34th Annual ART@Sloane

Art@Sloane Exhibit

34th Annual ART@Sloane Exhibition: Celebrating Students’ Creativity & Learning

Since 2005, Dr. Beverly Brown with Christine Wynne and Karen Leonida have worked with leadership in BU College of Fine Arts’ School of Visual Arts to create and curate important ART@Sloane exhibitions. The twice-yearly program is hosted at Sloane House, the beautiful home of President and Dr. Brown. The vibrant ART@Sloane program has featured more than 500 student drawings, prints, paintings, and sculptures over the past 17 years. It is a major BU exhibition program with a real impact on our students, whose work is also now in many local collections due to this program.

Spring 2022 Exhibition

Artwork by AJ Rombach
AJ Rombach (MFA ‘22), “Purple Matter, Purple Madder, Events All!”, 10.5”x15.25”, oil on panel. Photo by Jackie Ricciardi for Boston University

On April 11, 2022, the reception for the 34th ART@Sloane exhibition took place. This show features work from the School of Visual Arts’ Foundation year and senior studios in the Bachelor of Fine Arts program, to work from the top-ten ranked MFA Painting program  – with thesis work on view through April 2 in the MFA Painting and Sculpture thesis exhibition at Stone Gallery. At Sloane House SVA students spoke about their motivations, processes, and the transformation of material at the heart of their work.

At Sloane House, the work of our students often functions for guests as a catalyst to conversation due to Beverly Brown’s engagement with sharing both the art and the stories behind the work. It is moving to consider how many students have been welcomed directly into the Presidential home to show their work. ART@Sloane alumni go on to international records of exhibition, including Rebecca Ness, BFA 2015, or recent MFA Painting graduate Hana Yilma Godine (2020).

At the Fall 2021 reception, the role of material inquiry in visual art sparked conversations with faculty from Engineering, and helped share information about the call for work for Hidden HERstories – taking conversation into actual cross-university collaboration. Several students from the reception applied and are working on projects.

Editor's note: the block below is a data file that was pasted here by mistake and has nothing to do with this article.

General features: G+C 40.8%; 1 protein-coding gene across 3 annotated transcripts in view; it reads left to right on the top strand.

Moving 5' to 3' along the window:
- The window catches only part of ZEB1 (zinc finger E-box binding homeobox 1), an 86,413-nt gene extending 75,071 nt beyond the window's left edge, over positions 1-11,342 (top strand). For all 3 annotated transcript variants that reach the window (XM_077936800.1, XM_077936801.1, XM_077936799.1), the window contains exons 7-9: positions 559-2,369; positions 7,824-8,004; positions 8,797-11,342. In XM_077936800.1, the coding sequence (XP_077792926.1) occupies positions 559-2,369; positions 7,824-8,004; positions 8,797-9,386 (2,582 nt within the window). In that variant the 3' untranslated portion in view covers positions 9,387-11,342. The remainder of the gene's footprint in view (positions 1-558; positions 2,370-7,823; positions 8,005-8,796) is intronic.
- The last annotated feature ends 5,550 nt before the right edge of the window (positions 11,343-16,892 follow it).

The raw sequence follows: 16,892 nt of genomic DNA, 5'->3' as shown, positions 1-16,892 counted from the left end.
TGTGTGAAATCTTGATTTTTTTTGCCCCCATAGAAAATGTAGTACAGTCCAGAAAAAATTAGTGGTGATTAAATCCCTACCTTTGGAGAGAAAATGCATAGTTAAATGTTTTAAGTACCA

“Being around artists and their artwork at the Sloane House truly inspired me and shall be an experience that I will never forget.” -Angelica Trujillo (CFA ’22)

Current BFA senior Angelica Trujillo reflected on her ART@Sloane experience last Fall, “I had the opportunity to present my work to peers and faculty from the School of Visual Arts. Viewing my artwork in conversation with others allowed me to recognize the rigorous work ethic that we SVA students tend to have. Being around artists and their artwork at the Sloane House truly inspired me and shall be an experience that I will never forget.” Seeing their work in a new context, through the eyes of a new audience, students gain the chance to step back to see their work and trajectory with fresh eyes, perhaps even reframing the work due to this dialogue.

Setting the Visual Stage

Ruby Yoo, “Not Maria”, 30″x24″, oil on canvas. Photo by Jackie Ricciardi for Boston University

While the space of Sloane House is formal, the sense of place is welcoming. From the moment one enters the walkway and large door to be welcomed for a special reception with peers and guests from across and beyond the university one feels quite far away from our usual material-filled studios or white-cube gallery spaces just blocks away.

The Sloane House is also the location for so many BUWG presentations and a space of meeting and getting to know new people. ART@Sloane helps create human connections around curiosity, story, and imagination that happen at gathering places like cafés, and galleries, spaces often referred to in the public realm as a third place. These places that spark connection, conversation, and learning about the lived experiences of other people are important for strong community.

Blending Vision & History

Stephen Proski (MFA ‘23), “Bleeder”, 44”x36”, acrylic, sewing on canvas. Photo by Jackie Ricciardi for Boston University

It is important to learn both stories and histories to help us see the world with more depth and with a fresh eye. When artists start their work and plan for a show, they usually engage in research about materials, sites, and history. We teach our students to consider the role of research to help them frame bigger questions with their work, whether these questions be personal, social, or material.

I recently learned in my research about Sloane House that the large, solid, ornate home, which feels so set in stone on the corner of Carlton and Ivy Streets, was in fact moved to that location in the late 19th century to make room for new building in the area. It took great vision and labor to move this large home, and later the same kind of foresight for BU to purchase and renovate it in 1994. This knowledge made me look at the actual Sloane House differently, just as all of the great shifts we’ve been through in the past two years – reframing how we teach and learn and create community – has helped me to deeply appreciate what it means to gather together, and to see and learn about works of art in person.

With Gratitude

I am so grateful for the pivoting and labor that all of those involved in producing ART@Sloane did to keep these important gatherings and presentations of work going without missing one semester or event through this past 17 years. Instead, the program deepened the role of the work to create dialogue by asking students to reflect on working as artists through this challenging time.

View the exhibit

About the Author: Dana Clancy is an artist and the Director and associate professor of art (painting) at the School of Visual Arts in the BU College of Fine Arts. (View her profile)

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